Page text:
Buddhism's Influence in the Sex Trade

Mar 21, 2009
by: Stephanie

    The religion of Buddhism has had a big influence on the culture of the sex slave.  There is no separation of church and state in Buddhist societies.  Instead there is a close relationship between the government and the dominant male establishment.  This and the Buddhist teachings add to the mind set that males are superior to females.  Their teachings also say that women are embodiments of sexuality and seen as temptations that men need to resist.  Women are attached to the material world and depend solely on it while men are able to more easily embody their spiritual goals.  Since women are identified with sex, they are seen as obstacles for monks attempting to maintain their vows of celibacy which would violate their pursuit of a spiritual path.  This use of the female body as a symbol of sex and attachment to the world is a common theme throughout the Buddhist world.
    Buddhist teachings also say that women are considered to be the result of bad karma.  Because of this, they can't reach Enlightenment in this life.  They can only reach it if they are reincarnated as a male.  These types of teachings have added to the degradation of women in society.  "Buddhist teachings facilitates women involvement in the sex trade by conveying attitudes that through prostitution women fulfill their role expectations as sexual and inferior beings."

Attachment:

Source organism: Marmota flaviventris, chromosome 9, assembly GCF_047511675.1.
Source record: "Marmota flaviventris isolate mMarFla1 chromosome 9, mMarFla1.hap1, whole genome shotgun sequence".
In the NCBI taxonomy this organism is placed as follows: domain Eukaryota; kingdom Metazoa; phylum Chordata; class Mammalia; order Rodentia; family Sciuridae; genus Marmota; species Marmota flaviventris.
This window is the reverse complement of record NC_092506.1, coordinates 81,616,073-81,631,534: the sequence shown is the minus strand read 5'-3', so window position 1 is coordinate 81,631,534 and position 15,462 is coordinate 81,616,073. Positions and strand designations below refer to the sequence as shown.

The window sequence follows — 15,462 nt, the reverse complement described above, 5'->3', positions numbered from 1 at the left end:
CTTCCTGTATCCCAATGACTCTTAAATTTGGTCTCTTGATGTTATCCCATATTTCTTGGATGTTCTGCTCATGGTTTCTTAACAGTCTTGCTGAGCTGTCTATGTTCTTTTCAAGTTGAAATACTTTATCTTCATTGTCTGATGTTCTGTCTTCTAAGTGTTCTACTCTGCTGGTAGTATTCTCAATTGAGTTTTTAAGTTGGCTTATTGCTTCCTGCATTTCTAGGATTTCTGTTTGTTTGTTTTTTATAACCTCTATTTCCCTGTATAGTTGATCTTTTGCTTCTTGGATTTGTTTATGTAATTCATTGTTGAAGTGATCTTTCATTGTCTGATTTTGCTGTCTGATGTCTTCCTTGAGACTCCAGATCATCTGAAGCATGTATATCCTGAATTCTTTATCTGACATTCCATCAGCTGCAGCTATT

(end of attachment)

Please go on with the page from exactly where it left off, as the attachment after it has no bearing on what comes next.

Though prostitution is thought to bring about bad karma by reinforcing the sexual cravings and attachment to the physical world, it is not seen as a "sin."  The main reason for this is that the women give money to their families.  The families often sell their daughters into the sex trade or they don't inquire about the money they receive.  With this money, they are able to have a better lifestyle and more importantly, are able to give bigger donations to the local temple.  So the government does not condone the sex slave but they have not formally opposed it either because they work with the religion and temples that get the donations from the sex slave money.  Prostitution along with the negative karma can later be overcome if the women renounce sex work and abide by certain rules.

    All of these influences undermine the ability of international human rights law to protect women who are victims of trafficking and the sex trade.  The Buddhist religion does not itself recognize a concept of human rights.  Even simple recognition of women's human rights is difficult in the south east Asia because the Buddhist culture views women as socially embedded into the family, rather than also seen as an independent individual.
   This has been the influence of the Buddhist religion on human trafficking and the sex trade, especially in South East Asia in the past.  The Buddhist religion also teaches that
"human rights are an extension of human nature. Thus, in the Buddhist perspective they flow from right human relations. Human rights are legal matters which can be legislated, but only to a certain extent, especially so in a divided world. Human nature, however, is an existential matter which can neither be legislated nor measured; therefore, one must resort to persuasion and self-realization in order to seek one's unique existence." Taitetsu Unno has studied the Buddhist religion in depth asserts: "The fact that the Buddhist tradition in its past history has had little to say about personal rights in the current sense of the term does not mean that Buddhists were not concerned with human well-being, with the dignity and autonomy of the spirit."25 Moreover, he argues that contemporary Buddhism "must clarify what it has to offer to the concept of personal rights and its realization for all people." (http://religionhumanrights.com/Religion/Buddhist/buddhist.fhr.htm)